Everyone has a story.

Just like any normal library, books will be available to borrow, engage with and learn from.

Except the Books, in this instance, will be real people with a unique personal experience or perspective that they will generously share with Readers.

Living Books are real people representing a group that often face prejudice or stereotyping in society.

They can represent different minorities based on culture, religion, belief, ideology, disability, sexual orientation, gender or appearance. The Books can also represent occupations or hobbies that face prejudice.

Take this chance to connect with people you may not normally have the occasion to speak to within our community, to better understand the life experiences of others, and to challenge your own assumptions, prejudices and stereotypes.

Living Library provides a safe environment and encourages active and engaging conversations so that people can develop a greater understanding of each other’s stories.

When can I visit the Living Library?

Friday 18 May 6pm-8pm - Welcome to Hedland

Monday 21 May 10am-12pm - South Hedland Senior Highschool (open to students only)

Thursday 24 May 10:00-12:00om (during story time) - South Hedland Library

Thursday 24 May 5pm-7pm - South Hedland Library

Saturday 26 May 10am-12pm - South Hedland Library

What books are available? 

BOOK WHAT'S THE STORY? AVAILABILITY
One Step at a Time with Special Needs "Growing up, living and working with people who have special needs, I understand the struggles, the rewards, the excitement of what they are experiencing in their everyday life. How can we as kind, caring and compassionate people, ensure inclusion, awareness and respect for every person we meet?" Friday 18 May, 6pm-8pm
Working with an Accent Speaking English as a second language with a strong accent in a professional space isn't always easy. Having a strong accent can cause confusion or misunderstandings, sometimes are funny, but sometimes are not.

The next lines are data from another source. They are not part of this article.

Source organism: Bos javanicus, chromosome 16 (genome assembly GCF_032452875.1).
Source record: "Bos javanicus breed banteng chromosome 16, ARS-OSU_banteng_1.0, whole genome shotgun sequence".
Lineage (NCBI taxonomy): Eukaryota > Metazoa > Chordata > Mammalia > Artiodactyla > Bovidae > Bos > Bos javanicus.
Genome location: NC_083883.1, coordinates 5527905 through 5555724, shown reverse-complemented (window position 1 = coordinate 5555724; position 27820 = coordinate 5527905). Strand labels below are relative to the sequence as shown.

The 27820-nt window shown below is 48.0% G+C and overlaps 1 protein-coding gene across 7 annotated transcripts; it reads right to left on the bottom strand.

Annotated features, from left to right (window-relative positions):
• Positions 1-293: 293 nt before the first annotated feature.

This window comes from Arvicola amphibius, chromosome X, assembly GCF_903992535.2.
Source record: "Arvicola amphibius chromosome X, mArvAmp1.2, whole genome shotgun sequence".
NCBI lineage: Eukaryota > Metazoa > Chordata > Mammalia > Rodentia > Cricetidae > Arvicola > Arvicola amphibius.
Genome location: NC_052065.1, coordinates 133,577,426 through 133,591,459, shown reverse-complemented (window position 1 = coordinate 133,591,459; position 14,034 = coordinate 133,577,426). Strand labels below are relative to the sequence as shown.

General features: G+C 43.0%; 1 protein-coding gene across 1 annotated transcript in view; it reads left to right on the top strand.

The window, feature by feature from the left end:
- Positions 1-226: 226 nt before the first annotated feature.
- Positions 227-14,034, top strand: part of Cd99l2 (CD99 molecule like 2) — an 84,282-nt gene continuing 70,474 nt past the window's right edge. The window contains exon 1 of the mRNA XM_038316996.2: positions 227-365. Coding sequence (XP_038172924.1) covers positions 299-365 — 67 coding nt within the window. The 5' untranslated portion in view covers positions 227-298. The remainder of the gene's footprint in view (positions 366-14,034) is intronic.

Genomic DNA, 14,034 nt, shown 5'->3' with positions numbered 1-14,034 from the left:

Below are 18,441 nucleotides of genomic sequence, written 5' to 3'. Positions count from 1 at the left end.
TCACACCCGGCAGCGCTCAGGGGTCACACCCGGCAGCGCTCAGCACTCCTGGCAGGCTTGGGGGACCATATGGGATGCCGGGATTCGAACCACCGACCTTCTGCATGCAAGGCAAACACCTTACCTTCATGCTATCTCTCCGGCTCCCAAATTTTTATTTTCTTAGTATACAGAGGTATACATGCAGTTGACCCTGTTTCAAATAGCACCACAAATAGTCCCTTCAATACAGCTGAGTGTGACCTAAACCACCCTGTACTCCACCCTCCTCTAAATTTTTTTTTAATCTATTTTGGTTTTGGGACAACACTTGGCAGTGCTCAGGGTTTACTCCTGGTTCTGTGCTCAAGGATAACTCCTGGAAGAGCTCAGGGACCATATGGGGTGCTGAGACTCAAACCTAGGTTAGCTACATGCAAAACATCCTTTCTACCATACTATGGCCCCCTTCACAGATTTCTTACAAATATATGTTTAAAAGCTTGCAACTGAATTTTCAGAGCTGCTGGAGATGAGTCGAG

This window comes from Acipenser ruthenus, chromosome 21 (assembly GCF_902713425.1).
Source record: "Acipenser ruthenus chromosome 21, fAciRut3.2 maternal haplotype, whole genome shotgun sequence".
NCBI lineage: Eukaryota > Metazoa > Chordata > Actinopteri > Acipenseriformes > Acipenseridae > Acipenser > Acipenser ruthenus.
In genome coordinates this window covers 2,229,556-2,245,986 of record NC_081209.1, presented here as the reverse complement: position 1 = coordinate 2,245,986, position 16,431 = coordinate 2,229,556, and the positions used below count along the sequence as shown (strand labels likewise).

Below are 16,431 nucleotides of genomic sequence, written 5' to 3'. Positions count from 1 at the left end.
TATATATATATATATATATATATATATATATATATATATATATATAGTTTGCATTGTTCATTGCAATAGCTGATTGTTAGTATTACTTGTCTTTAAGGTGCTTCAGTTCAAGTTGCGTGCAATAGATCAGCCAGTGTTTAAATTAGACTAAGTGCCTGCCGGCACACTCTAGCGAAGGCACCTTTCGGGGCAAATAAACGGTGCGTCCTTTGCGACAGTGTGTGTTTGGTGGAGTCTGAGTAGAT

Also, sometimes society tends to type cast you to the preconceived idea of what someone from your culture should act, speak or look like. In my case due to my Latin American heritage and culture, but also due to my gender, age, accent and background I have been type casted in several occasions (such as airports and job interviews).
Thursday 24 May 10:30-11:30
Stereotyping Eating Disorders  When I was a teenager I suffered from severe anorexia for many years and the one thing that still bothers me today is that people believe it’s just a teenage girly thing about being skinny. It’s not. For me it was an escape, a coping mechanism after having suffered traumatic events. It quickly became the one and only thing I had control over when my world suddenly seemed to fall apart. It was a call for help when no one seemed to be around; a way of slowly ‘disappearing’ while desperately hoping someone would help and stop me.   Monday 21 May and Tuesday 22 May
Trained Killer? I served for 20 years in the army as a Special Forces operator in elite Australian Army units. In that time I was accused variously of being a unthinking thug who uses excessive force to work outside international law in illegal, unjust wars against innocent people - and of being 'brainwashed' into some sort of 'cult'.  My Regiments were often vilified by issue-motivated groups and ignorant members of society who took their understanding and perception of our role and tasks from Hollywood - and filled the rest with assumptions. Or did they?  What does it take to be selected to serve in our elite military units?  How close are our detractors out there to the reality of service in Special Forces?     Monday 21 May 10am-12pm and Thursday 24 May 5pm-7pm
Young Malay Girl As a young female Muslim, people struggled to understand my religion and why I wore a head scarf. Growing up there were everyday difficulties that I had to face. There were things I was unable to do such as playing certain sports, eat at certain times, wear certain clothes and eat certain foods. Some of the times I struggled to be accepted was in the workforce, especially when dealing with costumers who had strong minded opinions straight up. This was a great opportunity where I could educate people, particularly young people, about my religion and the reasons. My life motto: To be who you are and don’t be ashamed of that! Monday 21 May Thursday 24 May 10:30am
Foster Mum I am part of a diverse family.  We experience stares, pity, uncomfortable questions and strangers approaching us in all settings.  There is also a lot of uncertainty and sometimes a feeling of a lack of control.  But at the end of the day we have the pleasure of meeting new people and having a wonderful new person in our family who we love very much.